Moshe Rabbeinu asked his father-in-law, Yisro, to join the nation in its journey to Eretz Yisrael. “We will treat you well,” Moshe says. “Because Hashem has spoken good (He will provide us with His beneficence: you, too, will benefit.) The term diber tov, spoken good, is found in only one other place in Tanach. In Megillas Esther (7:9), when Charvonah tells Achashveirosh that the tree which Haman ha’rasha had prepared for Mordechai — asher diber tov al ha’Melech, “who spoke good for the king” — is standing in Haman’s house (and why not put it to good use?). The Agra d’Kallah derives from this that whoever speaks well concerning Am Yisrael is considered to have spoken well of Hashem – the Melech ha’olam, King of the world. Likewise, the flipside is also something which we should underscore. One who speaks ill of Klal Yisrael is viewed as if he has slandered/spoken negative of the Melech, Supreme King, Hashem Yisborach. In reality, it makes sense that maligning a person is similar to casting aspersion on his monarch/father/family. We are all part of a larger unit, all under the Heavenly reign of Hashem.
To disparage a Jew carries with it enormous and frightening implications. Need we say more?
In 1911, many of the Torah institutions within the Yishuv Ha’Yashan, Old Yishuv, in Yerushalayim suffered an economic crisis. Among those which sustained losses, the Diskin Orphanage, under the direction of Horav Yitzchak Yeruchem Diskin, zl, suffered the most. Rav Moshe Blau, an askan, community activist, took it upon himself to travel to chutz l’aretz, the Diaspora, to procure the necessary funds crucial to the survival of the institution. When he visited the city of Pressburg, Hungary, he learned how critical it is to judge everyone favorably. It was erev Shabbos HaGadol, and he was running late. He stopped at the home of the Dayan, Horav Leib Rubinstein, to deposit his money pouch with him. On Sunday morning, he returned to retrieve his money. As he was about to leave, Rav Rubinstein asked him if he had already visited the city’s Rav, Horav Akiva Schreiber, zl. When he answered in the negative, the Dayan asked how one of his stature could visit Pressburg and not pay a visit to the Rav (who was a distinguished Torah scholar and grandson of the Chasam Sofer).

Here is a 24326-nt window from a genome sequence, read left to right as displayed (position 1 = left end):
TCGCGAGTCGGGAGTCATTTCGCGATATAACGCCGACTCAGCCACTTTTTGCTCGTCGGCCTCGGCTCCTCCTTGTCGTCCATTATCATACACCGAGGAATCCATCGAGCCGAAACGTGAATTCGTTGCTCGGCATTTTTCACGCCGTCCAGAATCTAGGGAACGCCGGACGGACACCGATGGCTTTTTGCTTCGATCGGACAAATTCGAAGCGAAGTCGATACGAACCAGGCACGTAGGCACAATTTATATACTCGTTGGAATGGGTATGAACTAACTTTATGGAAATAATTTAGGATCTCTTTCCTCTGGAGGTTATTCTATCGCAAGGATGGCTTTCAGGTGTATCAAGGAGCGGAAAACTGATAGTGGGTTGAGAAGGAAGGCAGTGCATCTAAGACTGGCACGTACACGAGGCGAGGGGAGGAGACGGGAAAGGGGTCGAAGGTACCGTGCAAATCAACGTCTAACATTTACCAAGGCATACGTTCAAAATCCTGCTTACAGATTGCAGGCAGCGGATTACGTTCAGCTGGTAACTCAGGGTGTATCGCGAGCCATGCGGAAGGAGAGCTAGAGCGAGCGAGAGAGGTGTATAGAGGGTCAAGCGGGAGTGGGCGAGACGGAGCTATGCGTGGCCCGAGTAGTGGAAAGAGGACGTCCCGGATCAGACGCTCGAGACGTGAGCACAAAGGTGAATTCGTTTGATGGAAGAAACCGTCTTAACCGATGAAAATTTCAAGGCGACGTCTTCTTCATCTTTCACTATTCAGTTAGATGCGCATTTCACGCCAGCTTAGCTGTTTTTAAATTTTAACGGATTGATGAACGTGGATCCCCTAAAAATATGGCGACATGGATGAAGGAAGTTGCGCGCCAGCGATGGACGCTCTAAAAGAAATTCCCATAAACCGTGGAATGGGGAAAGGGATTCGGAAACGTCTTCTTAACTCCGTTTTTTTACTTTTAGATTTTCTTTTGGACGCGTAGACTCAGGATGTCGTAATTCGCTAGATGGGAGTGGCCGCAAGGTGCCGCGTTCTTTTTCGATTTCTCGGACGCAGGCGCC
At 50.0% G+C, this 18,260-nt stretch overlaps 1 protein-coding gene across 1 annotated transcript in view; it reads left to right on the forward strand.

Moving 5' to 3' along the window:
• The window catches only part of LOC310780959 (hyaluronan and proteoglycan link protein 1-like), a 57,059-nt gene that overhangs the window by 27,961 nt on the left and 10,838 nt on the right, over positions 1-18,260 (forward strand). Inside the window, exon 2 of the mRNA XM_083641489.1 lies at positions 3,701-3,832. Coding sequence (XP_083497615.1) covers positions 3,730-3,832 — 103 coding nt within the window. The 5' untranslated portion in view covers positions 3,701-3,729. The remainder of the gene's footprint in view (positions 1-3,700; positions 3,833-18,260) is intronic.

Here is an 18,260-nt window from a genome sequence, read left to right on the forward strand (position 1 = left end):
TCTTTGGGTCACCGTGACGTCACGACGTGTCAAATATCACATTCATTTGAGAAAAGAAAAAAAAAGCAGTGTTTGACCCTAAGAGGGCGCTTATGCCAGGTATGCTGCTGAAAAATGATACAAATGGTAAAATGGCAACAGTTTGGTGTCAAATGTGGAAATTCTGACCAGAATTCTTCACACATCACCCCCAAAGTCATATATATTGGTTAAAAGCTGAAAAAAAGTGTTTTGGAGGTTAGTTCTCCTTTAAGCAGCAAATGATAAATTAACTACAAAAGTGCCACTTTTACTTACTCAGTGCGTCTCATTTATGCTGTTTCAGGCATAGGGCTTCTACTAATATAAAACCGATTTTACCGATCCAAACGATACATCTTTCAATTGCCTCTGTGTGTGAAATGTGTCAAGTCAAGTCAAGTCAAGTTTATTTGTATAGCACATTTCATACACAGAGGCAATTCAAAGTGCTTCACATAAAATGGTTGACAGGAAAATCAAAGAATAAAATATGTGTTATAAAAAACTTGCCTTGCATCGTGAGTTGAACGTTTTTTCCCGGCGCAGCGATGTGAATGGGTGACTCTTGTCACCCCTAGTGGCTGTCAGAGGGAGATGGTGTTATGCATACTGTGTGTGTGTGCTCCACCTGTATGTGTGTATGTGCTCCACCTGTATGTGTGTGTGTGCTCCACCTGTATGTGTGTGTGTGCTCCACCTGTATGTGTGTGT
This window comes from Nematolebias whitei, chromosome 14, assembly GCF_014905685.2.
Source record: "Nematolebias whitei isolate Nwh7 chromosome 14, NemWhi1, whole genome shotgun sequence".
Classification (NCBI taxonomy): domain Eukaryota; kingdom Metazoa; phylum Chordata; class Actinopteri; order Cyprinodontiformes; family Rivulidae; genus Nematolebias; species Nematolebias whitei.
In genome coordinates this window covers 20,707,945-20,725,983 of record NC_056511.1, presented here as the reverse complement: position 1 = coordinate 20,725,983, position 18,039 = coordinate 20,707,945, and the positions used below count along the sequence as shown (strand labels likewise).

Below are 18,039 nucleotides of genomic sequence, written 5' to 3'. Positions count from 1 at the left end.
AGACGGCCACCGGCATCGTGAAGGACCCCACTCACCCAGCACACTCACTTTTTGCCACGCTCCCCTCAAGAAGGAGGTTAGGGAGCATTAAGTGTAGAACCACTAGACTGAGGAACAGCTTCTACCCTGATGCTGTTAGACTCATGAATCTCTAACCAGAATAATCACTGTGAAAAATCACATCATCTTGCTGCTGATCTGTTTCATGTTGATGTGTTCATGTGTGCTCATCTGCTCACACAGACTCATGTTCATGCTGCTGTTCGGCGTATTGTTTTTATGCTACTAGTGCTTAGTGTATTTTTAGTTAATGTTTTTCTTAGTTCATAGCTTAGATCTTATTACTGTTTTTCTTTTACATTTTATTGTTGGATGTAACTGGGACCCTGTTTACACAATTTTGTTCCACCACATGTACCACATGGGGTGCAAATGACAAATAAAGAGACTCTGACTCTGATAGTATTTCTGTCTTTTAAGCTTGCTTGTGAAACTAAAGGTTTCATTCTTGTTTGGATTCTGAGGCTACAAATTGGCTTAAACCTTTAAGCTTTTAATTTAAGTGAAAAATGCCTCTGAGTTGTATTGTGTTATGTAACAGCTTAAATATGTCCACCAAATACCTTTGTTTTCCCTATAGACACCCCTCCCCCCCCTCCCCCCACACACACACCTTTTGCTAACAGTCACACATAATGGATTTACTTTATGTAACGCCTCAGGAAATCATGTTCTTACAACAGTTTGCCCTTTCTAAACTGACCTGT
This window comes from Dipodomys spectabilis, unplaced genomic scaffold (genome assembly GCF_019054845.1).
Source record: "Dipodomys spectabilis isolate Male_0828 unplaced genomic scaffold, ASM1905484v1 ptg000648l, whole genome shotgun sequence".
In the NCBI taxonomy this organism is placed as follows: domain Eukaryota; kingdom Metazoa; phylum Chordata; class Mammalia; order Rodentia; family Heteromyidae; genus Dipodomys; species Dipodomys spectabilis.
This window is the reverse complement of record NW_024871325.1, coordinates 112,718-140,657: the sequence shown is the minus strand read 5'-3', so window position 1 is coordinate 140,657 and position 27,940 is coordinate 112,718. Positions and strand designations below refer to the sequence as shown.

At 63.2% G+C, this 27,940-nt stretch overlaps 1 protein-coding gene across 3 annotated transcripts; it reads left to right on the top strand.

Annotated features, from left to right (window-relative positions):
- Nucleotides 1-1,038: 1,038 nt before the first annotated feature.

Rav Blau went to the Rav’s home and rang the bell – once, twice, three times, until he decided the meshareis, servant, who would answer the door had been instructed not to open for money collectors. He was upset to the point that he was prepared to pen a letter letting the Rav know that he had come from Yerushalayim and had not received access to his home. The same afternoon he met the Dayan, who asked if he had visited the Rav. He replied that he had made the effort to visit, but had not been welcomed into the home. He added, “Perhaps the Rav does not answer the door to the likes of me (money collectors).”
The Dayan immediately countered, “Impossible. You do not know our Rav. I now demand that you do not leave Pressburg until you first meet with the Rav.”
“On second thought,” the Dayan continued, “are you certain that you went to the correct address?” “Yes,” Rav Blau replied, “I even pressed the doorbell three times, and no one answered.”
“Which door did you use?” “The middle door (there were two doors).” “The bell on the middle door does not work. You must use the one on the right side.”
The reader can probably imagine the story’s ending. Rav Blau returned that afternoon, and, as soon as he pressed the doorbell on the right side of the house, the servant welcomed him in and brought him to Rav Schreiber’s study. He spoke for a while with the Rav – never once mentioning that he been there earlier. As the Rav accompanied his guest to the door, he motioned to him to press the middle doorbell, the one that had earlier not worked. He pressed the bell and heard no sound. “Did you hear a sound?” the Rav asked him. “No” replied Rav Blau.
“The bell broke a few days ago. Now, you have a better understanding and appreciation of Chazal’s dictum, Havei dan es kol ha’adam l’kaf z’chus. ‘Judge all men favorably.’ This rule includes even the Rav. He, too, must be judged favorably!”
It was this last line which I feel is most important. We make excuses for everyone, except our Torah leaders. Sadly, they are the first ones with whom we take issue. They, too, are human beings who might have a broken bell, oversleep, or have a sick child at home. “Judge all men favorably” – applies to all men.